Medical tech firms have a huge opportunity—if they get to market

The glacial pace of product approvals remains a hurdle for life sciences firms, but huge markets beckon anyway

A neurosurgery simulation device from Synaptive Medical

A neurosurgery simulation device from Synaptive Medical. (Synaptive Medical)

Research into life sciences is not an instant-return kind of investment. A decade and a half after the MaRS Discovery District opened its doors in Toronto, the city’s promised health-care ecosystem is at last starting to emerge. As technologies years in the making finally weave their way to market, Toronto could be set to rival Boston as a life sciences research and innovation centre.

As in so many other areas of the economy, technological innovation promises to disrupt and improve the way health care is provided. But modifying the procedures and best practices of doctors and hospitals is not as simple as, say, building an app to hail a taxi. Public health-care models such as Canada’s are particularly difficult to crack. Widespread adoption “requires a very rigorous economic and clinical analysis,” says Armen Bakirtzian, CEO and co-founder of Intellijoint Surgical, which makes a miniature surgical-grade tracking system that allows surgeons to select and align implants more accurately.

New life sciences technologies must be approved by Health Canada, but that doesn’t automatically translate into broad acceptance. Zayna Khayat, senior adviser for Health System Innovation at MaRS, uses the analogy of pharmaceutical companies’ armies of salespeople. “If they didn’t have [them], no pills would ever be used,” she says. “Every pill gets approved based on very rigorous outcomes and clinical analysis, but it doesn’t mean it gets bought—doctors make the decision, and they have to be convinced.” Products like Intellijoint’s total hip replacement surgery solution or Synaptive Medical’s suite of surgical technologies face similar hurdles. So three years ago, MaRS tapped Khayat to lead a newly created market-opener program called Excite to help health-care startups get their technology through the approval and adoption process.

Excite works with the Ontario health care system, the country’s largest. (The GTA also hosts more than half of the country’s life sciences firms, according to economic development agency Invest Toronto.) The program helps companies with promising early data—often obtained overseas, because of the high cost of medical testing in Canada—design and execute the key study provincial authorities need to see to sign off. “We’re helping [companies] use Ontario’s academic and clinical infrastructure to build an incredible dossier or package of evidence that they can now use to walk into any other major player,” says Khayat. Successful companies will also have a hefty reference from a very influential customer—the $50-billion Ontario health system, which buys the technology at a system level if regulators deem it to be sufficiently effective and economical. Excite has no success stories to tell just yet—Khayat says it takes at least a year to design the study and two or more years to evaluate it in the field. But BresoDX, a self-administered home test for sleep apnea, developed by Toronto-based company Bresotec, is likely to complete the study portion of the process in early 2016.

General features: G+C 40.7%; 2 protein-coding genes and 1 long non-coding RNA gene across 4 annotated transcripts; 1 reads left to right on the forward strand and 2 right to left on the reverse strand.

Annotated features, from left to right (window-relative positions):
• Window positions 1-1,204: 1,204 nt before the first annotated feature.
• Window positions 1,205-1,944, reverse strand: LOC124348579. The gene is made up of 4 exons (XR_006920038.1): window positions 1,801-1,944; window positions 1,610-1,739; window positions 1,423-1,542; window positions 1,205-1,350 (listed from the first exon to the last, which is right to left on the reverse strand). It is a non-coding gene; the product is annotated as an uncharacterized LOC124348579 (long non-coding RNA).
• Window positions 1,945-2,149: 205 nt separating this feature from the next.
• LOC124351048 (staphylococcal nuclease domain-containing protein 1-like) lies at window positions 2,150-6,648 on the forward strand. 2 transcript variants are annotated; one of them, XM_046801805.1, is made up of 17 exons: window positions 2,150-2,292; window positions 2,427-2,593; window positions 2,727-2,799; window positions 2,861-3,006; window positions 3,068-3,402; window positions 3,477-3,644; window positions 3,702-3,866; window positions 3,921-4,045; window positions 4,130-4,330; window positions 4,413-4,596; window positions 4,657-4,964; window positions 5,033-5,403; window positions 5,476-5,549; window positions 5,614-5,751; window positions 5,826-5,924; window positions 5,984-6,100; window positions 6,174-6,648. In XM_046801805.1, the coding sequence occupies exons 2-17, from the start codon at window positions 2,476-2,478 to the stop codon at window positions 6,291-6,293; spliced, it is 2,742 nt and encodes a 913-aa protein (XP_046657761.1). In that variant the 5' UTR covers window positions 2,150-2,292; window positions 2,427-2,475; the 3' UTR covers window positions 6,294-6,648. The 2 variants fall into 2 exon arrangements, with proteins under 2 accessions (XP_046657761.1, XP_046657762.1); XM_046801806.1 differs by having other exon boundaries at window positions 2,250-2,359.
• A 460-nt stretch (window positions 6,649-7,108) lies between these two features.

The meticulous process of medical market entry in Canada can be a leg up for companies that survive it, says Cameron Piron, CEO and co-founder of Synaptive Medical. “If you have a product that can show value, it certainly has great opportunity to scale outward very rapidly,” he says. But too-high barriers could stifle truly innovative technologies, or drive their inventors away. That remains a lofty hurdle in a field where it can take decades of research and development before a team can enrol its first study participant. “If that home market is also very difficult to enter commercially, that’s an additional challenge for startups in Canada,” warns Piron.

Khayat agrees: “If they can’t get a beachhead in their local market, it’s very hard for them to justify keeping their local operations here.”